Simple Wound Care Time Saving Tips

Submitted by Sheila Spear, RN, WCC

Many nurses who are performing the care of wounds are spending too much time. Good wound care does take some time. We should be better prepared and I hope to guide you to save some time in caring for the wounds you manage. Knowing the treatment is one key step in saving time. It means more than just reading the treatment sheet. So often, orders are written with little clarity for those who follow and have to perform the task. Every order should give specifi c details about the site, the cleansing, about packing, and about covering the wound being treated. Cleanse the right hip wound with NS spray, pat dry with 2- 4 x 4 gauze, pack with ¼ inch nu gauze (17” long) cover with ABD dressing and occlusively secure with paper tape. This gives you every detail about what you will need to perform the task.

The second best step and most important in saving time and improving healing for a wound is  gathering everything you need before you go into the room. The longer you leave a wound uncovered, the more time it takes for it to warm back up to adequate temperature for the healing  process to re-begin. So often, nurses are running in and out of the room looking for needed supplies, locking and unlocking the treatment cart, searching for tape, after the dirty dressing is removed from the site. This is detrimental to the resident and the wound. If you respect your resident you will change this practice to be better prepared.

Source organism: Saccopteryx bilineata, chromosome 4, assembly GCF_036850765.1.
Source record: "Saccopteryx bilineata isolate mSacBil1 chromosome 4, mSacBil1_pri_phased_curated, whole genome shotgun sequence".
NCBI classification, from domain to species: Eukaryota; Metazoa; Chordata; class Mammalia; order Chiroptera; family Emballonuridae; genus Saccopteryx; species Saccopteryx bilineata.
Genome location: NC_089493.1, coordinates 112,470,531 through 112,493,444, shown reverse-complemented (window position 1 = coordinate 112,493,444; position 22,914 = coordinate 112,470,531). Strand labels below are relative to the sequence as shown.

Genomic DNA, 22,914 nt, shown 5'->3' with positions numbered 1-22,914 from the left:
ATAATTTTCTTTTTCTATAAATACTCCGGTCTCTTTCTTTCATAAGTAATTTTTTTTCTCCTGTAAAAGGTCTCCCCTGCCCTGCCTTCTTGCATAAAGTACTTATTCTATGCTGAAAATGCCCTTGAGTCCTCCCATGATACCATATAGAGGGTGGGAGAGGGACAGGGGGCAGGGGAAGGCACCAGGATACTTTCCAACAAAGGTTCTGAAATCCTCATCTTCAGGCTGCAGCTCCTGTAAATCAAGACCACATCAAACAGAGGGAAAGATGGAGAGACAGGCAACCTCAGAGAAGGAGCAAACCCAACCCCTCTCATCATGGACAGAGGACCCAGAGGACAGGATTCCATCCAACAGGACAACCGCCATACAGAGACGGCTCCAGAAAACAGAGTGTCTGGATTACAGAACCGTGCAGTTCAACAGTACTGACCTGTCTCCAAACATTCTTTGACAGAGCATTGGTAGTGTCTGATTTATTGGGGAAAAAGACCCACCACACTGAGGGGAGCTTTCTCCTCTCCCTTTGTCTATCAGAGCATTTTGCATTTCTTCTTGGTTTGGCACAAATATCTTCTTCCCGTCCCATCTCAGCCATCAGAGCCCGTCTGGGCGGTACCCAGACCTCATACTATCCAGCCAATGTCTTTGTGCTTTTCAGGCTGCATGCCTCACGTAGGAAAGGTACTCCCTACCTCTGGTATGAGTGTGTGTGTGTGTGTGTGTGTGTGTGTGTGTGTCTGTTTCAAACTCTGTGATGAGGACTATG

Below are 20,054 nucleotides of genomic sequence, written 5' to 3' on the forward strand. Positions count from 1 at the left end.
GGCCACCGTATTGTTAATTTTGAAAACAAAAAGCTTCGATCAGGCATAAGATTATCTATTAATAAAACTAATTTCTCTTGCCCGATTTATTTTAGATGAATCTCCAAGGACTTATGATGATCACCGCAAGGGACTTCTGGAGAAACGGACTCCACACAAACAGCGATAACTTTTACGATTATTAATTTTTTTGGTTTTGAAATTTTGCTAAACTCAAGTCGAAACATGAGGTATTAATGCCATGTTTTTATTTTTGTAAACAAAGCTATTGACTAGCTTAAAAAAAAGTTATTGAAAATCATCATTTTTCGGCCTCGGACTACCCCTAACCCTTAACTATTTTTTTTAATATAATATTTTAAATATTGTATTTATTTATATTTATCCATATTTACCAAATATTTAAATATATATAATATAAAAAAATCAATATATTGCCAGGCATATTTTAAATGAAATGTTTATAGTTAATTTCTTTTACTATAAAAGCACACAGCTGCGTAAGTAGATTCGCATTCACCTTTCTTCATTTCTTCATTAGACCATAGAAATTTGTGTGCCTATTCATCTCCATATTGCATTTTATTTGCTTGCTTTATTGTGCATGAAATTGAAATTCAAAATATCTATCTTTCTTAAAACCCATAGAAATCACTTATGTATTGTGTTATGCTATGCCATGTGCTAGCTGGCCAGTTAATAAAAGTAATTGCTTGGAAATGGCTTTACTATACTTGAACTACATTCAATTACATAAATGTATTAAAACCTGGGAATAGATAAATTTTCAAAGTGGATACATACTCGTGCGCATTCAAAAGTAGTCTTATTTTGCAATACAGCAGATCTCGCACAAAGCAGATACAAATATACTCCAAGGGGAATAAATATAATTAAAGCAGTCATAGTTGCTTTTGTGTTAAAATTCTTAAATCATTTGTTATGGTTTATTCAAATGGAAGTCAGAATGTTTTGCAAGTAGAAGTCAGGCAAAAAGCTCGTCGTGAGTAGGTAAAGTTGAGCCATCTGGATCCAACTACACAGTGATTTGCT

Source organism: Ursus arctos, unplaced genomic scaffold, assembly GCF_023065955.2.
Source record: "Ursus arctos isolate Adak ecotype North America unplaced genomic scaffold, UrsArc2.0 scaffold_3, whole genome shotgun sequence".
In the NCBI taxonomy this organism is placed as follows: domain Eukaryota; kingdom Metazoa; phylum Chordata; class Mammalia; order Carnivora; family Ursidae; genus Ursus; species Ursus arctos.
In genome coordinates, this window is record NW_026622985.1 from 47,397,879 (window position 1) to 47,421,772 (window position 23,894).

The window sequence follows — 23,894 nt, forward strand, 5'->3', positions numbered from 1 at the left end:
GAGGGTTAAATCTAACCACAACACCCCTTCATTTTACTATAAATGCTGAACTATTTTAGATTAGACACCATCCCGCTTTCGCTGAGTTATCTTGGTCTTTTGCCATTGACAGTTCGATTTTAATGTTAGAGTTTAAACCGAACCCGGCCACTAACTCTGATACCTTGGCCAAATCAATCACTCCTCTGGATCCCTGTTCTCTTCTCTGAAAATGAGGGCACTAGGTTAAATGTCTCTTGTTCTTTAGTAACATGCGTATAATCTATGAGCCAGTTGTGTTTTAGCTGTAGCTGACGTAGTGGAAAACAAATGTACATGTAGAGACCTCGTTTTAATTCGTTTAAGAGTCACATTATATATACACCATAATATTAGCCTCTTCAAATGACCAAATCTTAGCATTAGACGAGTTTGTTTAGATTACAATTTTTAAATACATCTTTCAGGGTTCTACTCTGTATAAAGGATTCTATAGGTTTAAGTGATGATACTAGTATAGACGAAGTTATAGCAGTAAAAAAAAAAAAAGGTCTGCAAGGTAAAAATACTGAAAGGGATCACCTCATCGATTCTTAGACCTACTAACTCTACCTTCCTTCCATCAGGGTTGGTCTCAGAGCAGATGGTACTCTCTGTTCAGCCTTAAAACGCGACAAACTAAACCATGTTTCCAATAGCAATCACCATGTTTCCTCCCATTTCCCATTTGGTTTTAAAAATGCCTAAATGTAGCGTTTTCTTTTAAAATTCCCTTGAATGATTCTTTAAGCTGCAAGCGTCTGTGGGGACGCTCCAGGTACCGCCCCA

Now there is one time per week that we have to make a thorough description for all wounds. This is in the regulations. In order for this to save time we should have a good guide / documentation tips readily available to meet documentation standards including references from professional sources such as; The Wound, Ostomy, and Continence Nurses Association, ( ) and/or the National Alliance of Wound Care ( ). The more frequently we are performing this documentation, the faster we will become. It is best to start the description from the inside of the wound and work out. What does the inside look like? Assess viability, good tissue versus bad tissue. Is there granulation? Assess the color, pale, pink, or red? This tells you about circulation to the wound, or infection in the wound. Is the wound bed too wet or too dry? What do the edges look like? Are they white, (too wet) pink, red, (possible infection) or rolled and approximation halted? Now check out the outside perimeter? Is there tape irritation? Is there evidence of the wound getting bigger because there is still pressure on the site from poor or unprotected positioning?

When we first find an area of concern and the need for a treatment, this is when we look at outside factors concerning the resident as a person. Is the resident eating an adequate diet? Should staff be assisting the resident to eat because there is inadequate intake? How about lab values, albumin and pre-albumin? Above all how is positioning on all three shifts, in every chair or device the resident uses. Are there orders for or do we need to add protein supplementation? The body needs extra protein to repair and heal when there are wounds. The more you care for wounds the faster you become at the documentation part of the care. Truthfully this part takes longer that the actual wound care, but knowledge of what the treatment is and having the supplies gathered in advance are the two most important time saving factors in effective wound care. Good luck at becoming more proficient in your wound care efforts.
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